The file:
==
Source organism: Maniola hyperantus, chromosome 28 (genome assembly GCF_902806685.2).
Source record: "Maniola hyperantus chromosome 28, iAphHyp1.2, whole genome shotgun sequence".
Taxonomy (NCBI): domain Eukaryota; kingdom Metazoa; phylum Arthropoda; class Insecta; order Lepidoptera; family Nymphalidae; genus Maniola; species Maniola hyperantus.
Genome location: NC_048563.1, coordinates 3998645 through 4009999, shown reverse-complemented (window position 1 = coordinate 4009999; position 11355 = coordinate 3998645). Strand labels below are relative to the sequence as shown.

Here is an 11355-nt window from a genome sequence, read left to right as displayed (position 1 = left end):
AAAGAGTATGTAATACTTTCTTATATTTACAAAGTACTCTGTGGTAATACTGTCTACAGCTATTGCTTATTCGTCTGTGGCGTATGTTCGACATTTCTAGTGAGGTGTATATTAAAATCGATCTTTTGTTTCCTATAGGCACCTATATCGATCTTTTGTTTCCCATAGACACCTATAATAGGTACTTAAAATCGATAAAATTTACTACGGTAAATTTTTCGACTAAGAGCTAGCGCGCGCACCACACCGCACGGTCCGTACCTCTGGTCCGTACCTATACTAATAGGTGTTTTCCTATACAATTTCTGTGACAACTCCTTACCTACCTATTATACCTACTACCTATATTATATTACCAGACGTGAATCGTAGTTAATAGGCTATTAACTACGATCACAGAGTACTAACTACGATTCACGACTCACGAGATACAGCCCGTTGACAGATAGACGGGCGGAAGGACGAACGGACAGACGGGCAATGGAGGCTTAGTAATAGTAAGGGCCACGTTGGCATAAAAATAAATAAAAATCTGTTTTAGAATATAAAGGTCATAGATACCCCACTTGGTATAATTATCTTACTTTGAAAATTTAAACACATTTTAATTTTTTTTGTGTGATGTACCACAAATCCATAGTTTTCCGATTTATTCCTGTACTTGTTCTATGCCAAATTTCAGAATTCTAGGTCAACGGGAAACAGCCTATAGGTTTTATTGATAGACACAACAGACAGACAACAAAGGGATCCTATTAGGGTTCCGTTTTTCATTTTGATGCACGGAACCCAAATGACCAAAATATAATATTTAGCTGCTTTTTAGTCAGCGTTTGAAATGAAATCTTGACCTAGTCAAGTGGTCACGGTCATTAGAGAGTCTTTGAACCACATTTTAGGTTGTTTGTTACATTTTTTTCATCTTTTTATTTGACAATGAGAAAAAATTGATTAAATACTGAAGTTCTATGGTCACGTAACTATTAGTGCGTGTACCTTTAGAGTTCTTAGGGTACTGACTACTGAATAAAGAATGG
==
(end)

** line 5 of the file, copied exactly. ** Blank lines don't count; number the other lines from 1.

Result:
Here is an 11355-nt window from a genome sequence, read left to right as displayed (position 1 = left end):